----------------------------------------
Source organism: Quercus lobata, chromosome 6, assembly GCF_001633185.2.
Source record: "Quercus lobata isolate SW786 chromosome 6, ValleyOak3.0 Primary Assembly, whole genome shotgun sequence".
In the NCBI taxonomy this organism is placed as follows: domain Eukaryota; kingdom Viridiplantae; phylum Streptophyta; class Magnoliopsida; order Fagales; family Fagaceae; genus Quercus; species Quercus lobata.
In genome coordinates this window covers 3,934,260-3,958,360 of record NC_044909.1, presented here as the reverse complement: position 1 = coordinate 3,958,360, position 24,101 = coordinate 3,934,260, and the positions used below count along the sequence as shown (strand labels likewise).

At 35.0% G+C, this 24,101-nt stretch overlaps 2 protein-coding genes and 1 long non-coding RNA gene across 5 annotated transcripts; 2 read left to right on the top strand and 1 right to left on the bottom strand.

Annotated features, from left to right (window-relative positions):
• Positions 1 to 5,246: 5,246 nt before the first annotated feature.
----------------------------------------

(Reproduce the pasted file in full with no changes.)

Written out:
Source organism: Quercus lobata, chromosome 6, assembly GCF_001633185.2.
Source record: "Quercus lobata isolate SW786 chromosome 6, ValleyOak3.0 Primary Assembly, whole genome shotgun sequence".
In the NCBI taxonomy this organism is placed as follows: domain Eukaryota; kingdom Viridiplantae; phylum Streptophyta; class Magnoliopsida; order Fagales; family Fagaceae; genus Quercus; species Quercus lobata.
In genome coordinates this window covers 3,934,260-3,958,360 of record NC_044909.1, presented here as the reverse complement: position 1 = coordinate 3,958,360, position 24,101 = coordinate 3,934,260, and the positions used below count along the sequence as shown (strand labels likewise).

At 35.0% G+C, this 24,101-nt stretch overlaps 2 protein-coding genes and 1 long non-coding RNA gene across 5 annotated transcripts; 2 read left to right on the top strand and 1 right to left on the bottom strand.

Annotated features, from left to right (window-relative positions):
• Positions 1 to 5,246: 5,246 nt before the first annotated feature.